I've been an anti-death penalty campaigner for decades. But when I clapped eyes upon the gallows in Auschwitz I, I smiled.
This instrument of death, standing solitary close to the infamous Arbeit Macht Frei gates, had been used to execute Rudolf Höss, instigator, designer and over-seer of all that I'd just surveyed.
It's amazing how quickly a mind can turn to violence, and even slaughter, in such surroundings. Mine too, though I thought myself so immune to such sentiments. Peace campaigner, anti-Nazi protestor, Holocaust historian and Amnesty International activist that I am. Yet for the briefest moment there, I wanted that man dead. I wanted him to have suffered.
The gallows, it turned out, was a replica of the original. Though it stood on the same spot. Little else there had been thus recreated.
I'd walked inside buildings which had witnessed scenes of incomparable deprivation, starvation, torture, human experimentation and death. I'd seen the larger gallows in the parade grounds, where dozens at a time had hanged as a warning to others to comply. I'd been in the prison block, where cruel execution methods weren't so swift. I was about to stand inside a gas chamber and see the claw marks on the wall. Then face the last standing crematorium, where hundreds could be reduced to ashes each day.
This was only Auschwitz I. A short distance away, Auschwitz II (aka Auschwitz-Birkenau) would make the former look like a holiday camp. Bigger, more industrial sized killing complexes reduced to rumble as fleeing Nazis sought unsuccessfully to destroy the evidence.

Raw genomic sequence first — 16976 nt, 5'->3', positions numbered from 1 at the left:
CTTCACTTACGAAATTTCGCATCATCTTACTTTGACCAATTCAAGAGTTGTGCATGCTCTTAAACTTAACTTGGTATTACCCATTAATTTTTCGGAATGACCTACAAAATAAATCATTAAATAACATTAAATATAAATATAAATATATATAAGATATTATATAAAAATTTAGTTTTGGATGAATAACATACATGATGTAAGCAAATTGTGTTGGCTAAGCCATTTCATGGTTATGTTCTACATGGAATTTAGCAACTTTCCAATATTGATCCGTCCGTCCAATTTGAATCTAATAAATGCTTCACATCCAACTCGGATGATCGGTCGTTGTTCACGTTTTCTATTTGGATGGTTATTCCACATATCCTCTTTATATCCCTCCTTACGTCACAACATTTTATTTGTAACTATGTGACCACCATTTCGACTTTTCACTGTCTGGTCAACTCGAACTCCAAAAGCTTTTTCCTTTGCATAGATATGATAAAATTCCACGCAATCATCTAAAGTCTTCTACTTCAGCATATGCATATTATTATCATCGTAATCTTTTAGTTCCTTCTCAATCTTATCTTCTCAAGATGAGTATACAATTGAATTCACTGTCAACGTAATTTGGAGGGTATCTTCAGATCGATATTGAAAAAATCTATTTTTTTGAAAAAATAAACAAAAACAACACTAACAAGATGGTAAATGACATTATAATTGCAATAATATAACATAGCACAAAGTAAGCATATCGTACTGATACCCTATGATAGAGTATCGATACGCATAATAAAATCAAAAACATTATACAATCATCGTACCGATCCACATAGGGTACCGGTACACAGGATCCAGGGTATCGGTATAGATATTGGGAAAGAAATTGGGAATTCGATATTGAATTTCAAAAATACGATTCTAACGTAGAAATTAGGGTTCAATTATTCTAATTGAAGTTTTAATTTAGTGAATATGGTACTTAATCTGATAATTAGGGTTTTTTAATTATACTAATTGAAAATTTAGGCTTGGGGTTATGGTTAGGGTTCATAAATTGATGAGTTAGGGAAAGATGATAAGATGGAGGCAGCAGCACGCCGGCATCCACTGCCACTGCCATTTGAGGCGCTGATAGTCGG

SS-Obersturmbannführer Rudolf Höss - the man I'd smiled to know was killed - had done his job well. He'd come up with ideas on how to enact his orders to exterminate those deemed undesirable to the Third Reich. He'd traveled around concentration camps, gaining evidence, data and input from other officials, before delegating project teams to test his procedures for mass murder. Refining his methods; making the business of genocide ever larger, faster, more efficient.
So good at pursuing what he saw as his duty that Rudolf Höss had been made Commandant of Auschwitz, in order to put his designs into practice. His proposed operation made reality turned the ever expanding complex into the most notorious of all Nazi death camps.